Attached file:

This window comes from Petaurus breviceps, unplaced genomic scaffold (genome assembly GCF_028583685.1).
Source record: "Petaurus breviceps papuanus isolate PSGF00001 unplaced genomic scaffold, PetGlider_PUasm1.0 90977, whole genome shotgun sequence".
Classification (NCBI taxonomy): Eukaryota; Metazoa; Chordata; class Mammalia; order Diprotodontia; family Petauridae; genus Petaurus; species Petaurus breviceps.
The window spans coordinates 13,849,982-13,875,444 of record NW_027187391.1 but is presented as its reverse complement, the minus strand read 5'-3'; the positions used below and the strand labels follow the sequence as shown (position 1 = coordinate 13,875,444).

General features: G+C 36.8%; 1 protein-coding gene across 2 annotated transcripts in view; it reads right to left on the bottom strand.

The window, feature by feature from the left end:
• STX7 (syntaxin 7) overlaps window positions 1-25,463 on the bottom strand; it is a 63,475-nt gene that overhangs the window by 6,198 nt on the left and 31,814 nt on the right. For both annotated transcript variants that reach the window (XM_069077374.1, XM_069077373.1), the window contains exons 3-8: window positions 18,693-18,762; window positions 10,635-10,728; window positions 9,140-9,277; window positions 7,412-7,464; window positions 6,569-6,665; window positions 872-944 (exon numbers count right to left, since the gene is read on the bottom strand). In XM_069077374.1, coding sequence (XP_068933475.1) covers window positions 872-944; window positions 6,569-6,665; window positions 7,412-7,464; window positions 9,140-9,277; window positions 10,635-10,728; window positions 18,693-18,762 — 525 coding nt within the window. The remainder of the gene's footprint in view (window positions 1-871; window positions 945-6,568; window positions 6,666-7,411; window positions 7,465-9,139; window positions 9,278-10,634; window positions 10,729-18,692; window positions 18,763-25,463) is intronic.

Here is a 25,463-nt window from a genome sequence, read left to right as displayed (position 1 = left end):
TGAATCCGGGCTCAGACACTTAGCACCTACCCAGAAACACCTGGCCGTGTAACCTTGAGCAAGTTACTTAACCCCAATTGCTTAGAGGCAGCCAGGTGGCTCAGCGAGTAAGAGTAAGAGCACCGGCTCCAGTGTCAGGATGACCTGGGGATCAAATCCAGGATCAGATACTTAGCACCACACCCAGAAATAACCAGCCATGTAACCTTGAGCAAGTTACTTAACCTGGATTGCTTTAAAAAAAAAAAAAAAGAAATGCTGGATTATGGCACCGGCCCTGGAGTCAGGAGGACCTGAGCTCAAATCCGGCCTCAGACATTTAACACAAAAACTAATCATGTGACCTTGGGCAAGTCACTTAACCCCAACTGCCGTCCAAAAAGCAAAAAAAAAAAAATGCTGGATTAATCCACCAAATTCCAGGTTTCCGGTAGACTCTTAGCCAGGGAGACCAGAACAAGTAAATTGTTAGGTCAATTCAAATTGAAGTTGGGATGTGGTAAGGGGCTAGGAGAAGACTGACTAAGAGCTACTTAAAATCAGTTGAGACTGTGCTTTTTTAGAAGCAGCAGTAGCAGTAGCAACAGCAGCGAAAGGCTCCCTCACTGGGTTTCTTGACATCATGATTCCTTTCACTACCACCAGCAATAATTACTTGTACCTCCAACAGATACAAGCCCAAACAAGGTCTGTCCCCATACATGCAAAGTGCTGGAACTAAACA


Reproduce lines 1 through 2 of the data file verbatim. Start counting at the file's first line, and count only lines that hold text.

This window comes from Petaurus breviceps, unplaced genomic scaffold (genome assembly GCF_028583685.1).
Source record: "Petaurus breviceps papuanus isolate PSGF00001 unplaced genomic scaffold, PetGlider_PUasm1.0 90977, whole genome shotgun sequence".